The Geography Teaching Adventure Reclaiming Exploration to Inspire Curriculum and Pedagogy
Children are born explorers, full of wonder and hungry for stories about the world. What role might geography teaching play? What geographical stories do we tell about the world? What stories do we tell about geography itself? The book revisits an older vision of geography that is much bigger than exams and memorising information: dreams of adventure and discovery. But where geography’s imperial past used these tools for domination and control, this book reclaims exploration to nurture wonder and tell better stories that work towards more just, equitable and sustainable futures.
Positioning geography teaching in relation to major global challenges, author Steve Puttick argues that the subject has a unique role to play through its ability to think across natural and social sciences in equipping young people with the skills and knowledge they need to respond. The book offers a critical and accessible analysis of geography’s entanglements with colonialism by exploring the striations of Empire in the subject. Each chapter draws on a wide range of research in geography, and finishes with practical activities and questions for reflection that can be used individually and collectively to support teachers’ ongoing professional development.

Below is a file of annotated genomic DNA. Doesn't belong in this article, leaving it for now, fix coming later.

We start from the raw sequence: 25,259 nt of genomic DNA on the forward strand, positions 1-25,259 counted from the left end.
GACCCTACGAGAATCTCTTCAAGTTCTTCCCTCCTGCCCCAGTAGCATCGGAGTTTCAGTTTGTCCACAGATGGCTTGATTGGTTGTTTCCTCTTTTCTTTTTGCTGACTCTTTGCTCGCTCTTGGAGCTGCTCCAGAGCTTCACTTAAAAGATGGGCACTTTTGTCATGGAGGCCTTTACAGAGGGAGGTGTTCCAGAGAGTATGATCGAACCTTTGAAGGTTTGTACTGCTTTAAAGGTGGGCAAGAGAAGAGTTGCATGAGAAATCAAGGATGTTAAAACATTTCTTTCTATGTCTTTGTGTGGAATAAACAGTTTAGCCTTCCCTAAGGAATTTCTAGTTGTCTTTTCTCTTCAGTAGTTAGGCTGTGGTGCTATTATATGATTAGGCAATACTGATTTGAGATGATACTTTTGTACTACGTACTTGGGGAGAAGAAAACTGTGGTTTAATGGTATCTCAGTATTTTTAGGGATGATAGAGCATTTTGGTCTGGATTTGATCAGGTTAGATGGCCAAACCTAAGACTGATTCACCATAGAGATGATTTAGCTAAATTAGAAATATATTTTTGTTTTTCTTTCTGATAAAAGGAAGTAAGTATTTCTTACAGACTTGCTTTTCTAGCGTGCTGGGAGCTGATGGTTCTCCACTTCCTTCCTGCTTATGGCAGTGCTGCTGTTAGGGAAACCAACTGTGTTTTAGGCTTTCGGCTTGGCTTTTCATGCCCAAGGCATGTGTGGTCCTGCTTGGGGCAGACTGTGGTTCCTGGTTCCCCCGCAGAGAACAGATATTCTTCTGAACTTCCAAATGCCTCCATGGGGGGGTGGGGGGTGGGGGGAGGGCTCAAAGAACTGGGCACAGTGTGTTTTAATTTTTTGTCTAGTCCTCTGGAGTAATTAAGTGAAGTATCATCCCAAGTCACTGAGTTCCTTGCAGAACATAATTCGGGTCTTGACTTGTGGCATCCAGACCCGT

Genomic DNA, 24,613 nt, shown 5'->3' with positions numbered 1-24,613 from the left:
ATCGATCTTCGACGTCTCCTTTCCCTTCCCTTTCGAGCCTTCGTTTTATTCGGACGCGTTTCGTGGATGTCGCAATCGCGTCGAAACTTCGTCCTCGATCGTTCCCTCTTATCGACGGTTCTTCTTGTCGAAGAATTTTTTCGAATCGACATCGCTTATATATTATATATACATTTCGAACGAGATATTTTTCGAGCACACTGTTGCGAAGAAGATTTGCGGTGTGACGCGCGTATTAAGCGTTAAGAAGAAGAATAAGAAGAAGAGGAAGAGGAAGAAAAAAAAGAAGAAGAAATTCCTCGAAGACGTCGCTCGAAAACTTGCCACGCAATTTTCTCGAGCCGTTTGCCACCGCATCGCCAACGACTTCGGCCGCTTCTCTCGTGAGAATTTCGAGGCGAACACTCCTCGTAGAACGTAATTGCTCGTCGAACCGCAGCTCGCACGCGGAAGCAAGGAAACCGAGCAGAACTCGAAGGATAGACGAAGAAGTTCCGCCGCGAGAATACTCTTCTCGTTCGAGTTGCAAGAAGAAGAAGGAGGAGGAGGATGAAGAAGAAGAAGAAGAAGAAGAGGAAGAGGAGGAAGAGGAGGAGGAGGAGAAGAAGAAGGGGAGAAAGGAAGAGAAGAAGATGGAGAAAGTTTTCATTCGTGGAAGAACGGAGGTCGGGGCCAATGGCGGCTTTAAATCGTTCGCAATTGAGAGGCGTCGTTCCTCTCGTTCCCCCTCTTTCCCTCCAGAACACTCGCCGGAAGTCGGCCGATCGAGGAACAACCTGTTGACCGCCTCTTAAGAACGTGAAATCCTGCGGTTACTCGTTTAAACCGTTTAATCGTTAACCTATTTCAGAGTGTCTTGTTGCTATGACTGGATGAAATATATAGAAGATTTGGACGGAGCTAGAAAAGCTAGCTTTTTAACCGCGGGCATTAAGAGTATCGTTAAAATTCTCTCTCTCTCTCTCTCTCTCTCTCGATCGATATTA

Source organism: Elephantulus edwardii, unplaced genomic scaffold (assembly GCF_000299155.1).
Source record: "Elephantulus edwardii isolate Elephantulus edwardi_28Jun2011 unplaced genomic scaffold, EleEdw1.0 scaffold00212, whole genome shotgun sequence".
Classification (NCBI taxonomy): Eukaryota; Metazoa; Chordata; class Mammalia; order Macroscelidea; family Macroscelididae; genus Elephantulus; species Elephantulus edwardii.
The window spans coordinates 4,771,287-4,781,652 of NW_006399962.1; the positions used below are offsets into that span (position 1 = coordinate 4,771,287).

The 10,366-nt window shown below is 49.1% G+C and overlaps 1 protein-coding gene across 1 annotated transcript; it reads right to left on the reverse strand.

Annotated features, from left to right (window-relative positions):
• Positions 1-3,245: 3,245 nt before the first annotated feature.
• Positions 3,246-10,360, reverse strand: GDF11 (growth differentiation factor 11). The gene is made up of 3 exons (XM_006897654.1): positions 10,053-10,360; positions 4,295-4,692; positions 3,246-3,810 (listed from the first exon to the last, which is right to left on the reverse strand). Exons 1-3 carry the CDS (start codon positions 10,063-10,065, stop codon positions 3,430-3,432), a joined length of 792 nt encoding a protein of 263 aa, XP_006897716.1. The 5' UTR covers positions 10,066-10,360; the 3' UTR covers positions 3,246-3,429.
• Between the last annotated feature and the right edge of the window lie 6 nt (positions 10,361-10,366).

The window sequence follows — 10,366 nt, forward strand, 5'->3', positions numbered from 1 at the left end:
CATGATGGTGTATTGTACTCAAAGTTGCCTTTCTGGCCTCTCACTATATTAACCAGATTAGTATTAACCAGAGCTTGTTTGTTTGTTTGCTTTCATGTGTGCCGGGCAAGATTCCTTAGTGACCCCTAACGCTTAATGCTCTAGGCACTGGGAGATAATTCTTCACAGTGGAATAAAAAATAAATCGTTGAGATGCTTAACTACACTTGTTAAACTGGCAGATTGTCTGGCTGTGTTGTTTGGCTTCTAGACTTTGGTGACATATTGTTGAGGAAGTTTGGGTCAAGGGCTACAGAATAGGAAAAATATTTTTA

The book is essential reading for all geography teachers at any stage of their career, as well as geography teacher educators, subject leads, and school leaders with responsibility for curriculum development.
1. The Adventure 2. Exploration and Geography 3. Striations of Empire in School Geography 4. Power, Knowledge and Prisioners 5. Journeys of Information 6. Where should we start from? 7. What stories should we tell?
“When I was at school, I wanted to study geography because I was curious about the world, but the geographical knowledge, which I was introduced to, produced within me a sense of alienation and feelings of being outside of the community of scholars – a colonized object to be studied. As a black student, I was not expected to be an explorer or a researcher. This brilliant book removes the curiosity of geographers from its racist foundations and opens up new and inclusive ways of seeing and knowing the world.”
Professor Patricia Daley, Professor of the Human Geography of Africa, University of Oxford
“This book undoubtedly weaves together significant ideas and stories, in insightful and thoughtful ways, for geography education. Though, the real joy of reading 'The Geography Adventure' is the space it opens up for the reader to actively participate in enriching conversations about the imperatives and possibilities for reclaiming exploration. The book serves as a potent reminder of why the often invisible intellectual endeavours of teachers are so vital to sustaining the ways in which geography as a subject evolves, across time and space, as it is brought to life in classrooms with and for children and young people.”
Grace Healy, Education Director (Secondary) at the David Ross Education Trust, University of Oxford
“An inspirational call to action for a new way of seeing the world and learning and teaching in Geography - how to help change one of the subjects often seen by children as being boring at school to become the most interesting.”
Professor Danny Dorling, Halford Mackinder Professor of Human Geography, University of Oxford